Special Report: The Psychology Of Terrorism

Posted on June 14, 2016

The experts writing in this special report share some valuable insights from recent studies, classical research and professional experience. Social psychologists Stephen D. Reicher and S. Alexander Haslam make the case that most terrorists are not psychopaths or sadists, much as we would like to believe. Instead the majority are ordinary people, shaped by group dynamics to do harm in the name of a cause they find noble and just. Critically, those group dynamics involve all of us: our overreaction and fear can beget greater extremism, thereby fueling a cycle other scholars have termed “co-radicalization.”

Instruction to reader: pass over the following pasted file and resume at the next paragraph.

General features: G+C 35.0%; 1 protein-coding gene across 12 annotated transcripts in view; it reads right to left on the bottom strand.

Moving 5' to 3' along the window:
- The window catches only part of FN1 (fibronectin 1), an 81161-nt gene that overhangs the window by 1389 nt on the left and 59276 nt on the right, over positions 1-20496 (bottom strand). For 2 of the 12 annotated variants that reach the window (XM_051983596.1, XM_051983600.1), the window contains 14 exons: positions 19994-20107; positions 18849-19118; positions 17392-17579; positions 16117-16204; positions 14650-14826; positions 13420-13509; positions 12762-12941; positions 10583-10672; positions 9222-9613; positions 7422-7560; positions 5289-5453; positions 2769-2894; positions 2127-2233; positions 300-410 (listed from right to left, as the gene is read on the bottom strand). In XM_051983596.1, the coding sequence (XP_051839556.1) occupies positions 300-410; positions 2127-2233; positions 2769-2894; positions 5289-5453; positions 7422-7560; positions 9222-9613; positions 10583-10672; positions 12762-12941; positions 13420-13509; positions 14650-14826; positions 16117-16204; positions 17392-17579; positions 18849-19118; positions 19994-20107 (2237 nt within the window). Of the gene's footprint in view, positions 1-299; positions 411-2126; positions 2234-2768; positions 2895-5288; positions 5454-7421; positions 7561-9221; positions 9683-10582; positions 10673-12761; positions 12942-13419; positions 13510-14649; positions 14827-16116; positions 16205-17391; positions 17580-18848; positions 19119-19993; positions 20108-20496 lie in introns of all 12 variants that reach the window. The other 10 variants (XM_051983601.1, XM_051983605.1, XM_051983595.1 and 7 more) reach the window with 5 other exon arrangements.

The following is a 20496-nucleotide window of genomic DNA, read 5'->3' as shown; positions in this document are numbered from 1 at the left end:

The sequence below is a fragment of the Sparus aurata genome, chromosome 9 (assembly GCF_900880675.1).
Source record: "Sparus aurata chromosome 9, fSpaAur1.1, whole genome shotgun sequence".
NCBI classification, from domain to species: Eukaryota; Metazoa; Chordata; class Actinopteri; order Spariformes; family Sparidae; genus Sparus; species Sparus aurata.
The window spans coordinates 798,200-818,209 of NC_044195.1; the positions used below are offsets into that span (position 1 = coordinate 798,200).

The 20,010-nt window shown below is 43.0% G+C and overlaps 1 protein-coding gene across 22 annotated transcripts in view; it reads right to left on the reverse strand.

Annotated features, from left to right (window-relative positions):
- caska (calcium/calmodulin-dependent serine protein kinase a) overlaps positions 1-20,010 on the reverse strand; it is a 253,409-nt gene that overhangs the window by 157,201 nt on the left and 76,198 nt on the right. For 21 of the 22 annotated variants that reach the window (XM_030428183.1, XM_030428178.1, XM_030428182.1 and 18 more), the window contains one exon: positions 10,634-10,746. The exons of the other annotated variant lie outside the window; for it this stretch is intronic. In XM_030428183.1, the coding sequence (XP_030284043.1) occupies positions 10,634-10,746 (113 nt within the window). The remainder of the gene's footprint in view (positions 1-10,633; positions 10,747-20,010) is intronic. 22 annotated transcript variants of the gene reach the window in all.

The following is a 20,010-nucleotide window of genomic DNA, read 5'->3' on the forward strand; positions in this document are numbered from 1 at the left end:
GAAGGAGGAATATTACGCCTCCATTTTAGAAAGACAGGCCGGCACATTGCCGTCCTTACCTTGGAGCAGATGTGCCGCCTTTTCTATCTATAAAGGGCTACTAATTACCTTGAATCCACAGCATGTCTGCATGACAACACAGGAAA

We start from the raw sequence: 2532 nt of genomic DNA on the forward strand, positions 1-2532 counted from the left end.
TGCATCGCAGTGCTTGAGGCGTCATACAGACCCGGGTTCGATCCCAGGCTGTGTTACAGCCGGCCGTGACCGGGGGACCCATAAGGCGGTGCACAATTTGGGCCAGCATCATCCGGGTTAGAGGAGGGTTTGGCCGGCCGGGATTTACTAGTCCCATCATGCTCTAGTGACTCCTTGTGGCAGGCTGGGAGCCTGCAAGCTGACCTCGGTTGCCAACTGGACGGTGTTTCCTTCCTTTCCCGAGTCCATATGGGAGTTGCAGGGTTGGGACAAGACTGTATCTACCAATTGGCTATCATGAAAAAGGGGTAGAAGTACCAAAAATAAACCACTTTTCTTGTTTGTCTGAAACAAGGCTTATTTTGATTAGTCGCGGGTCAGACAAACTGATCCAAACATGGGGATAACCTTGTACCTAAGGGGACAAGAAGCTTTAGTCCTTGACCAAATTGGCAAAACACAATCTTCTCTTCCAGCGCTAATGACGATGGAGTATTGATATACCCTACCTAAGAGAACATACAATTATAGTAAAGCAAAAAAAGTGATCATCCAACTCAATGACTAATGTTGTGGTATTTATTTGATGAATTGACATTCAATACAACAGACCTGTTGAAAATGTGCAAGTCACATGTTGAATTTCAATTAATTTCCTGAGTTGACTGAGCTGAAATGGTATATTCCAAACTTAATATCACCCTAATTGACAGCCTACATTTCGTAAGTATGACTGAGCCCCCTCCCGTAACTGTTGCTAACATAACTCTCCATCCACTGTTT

Social psychologists Kevin Dutton and Dominic Abrams consider how we can all help break the cycle of co-radicalization, drawing on seven key studies for concrete suggestions. Among those ideas: bridging the toxic divide of mutual distrust by celebrating broader social identities—much as President Barack Obama did so powerfully in his address to Muslim Americans at a Baltimore mosque this past February. Instead of listening to “polemical pundits and belligerent blowhards,” Dutton and Abrams write, we all need a brain check: keep calm and “tune in to the quieter, more discerning notes emanating from some of our laboratories.”

To read the full article, click the link below.


Source material from Scientific American

Mental Health News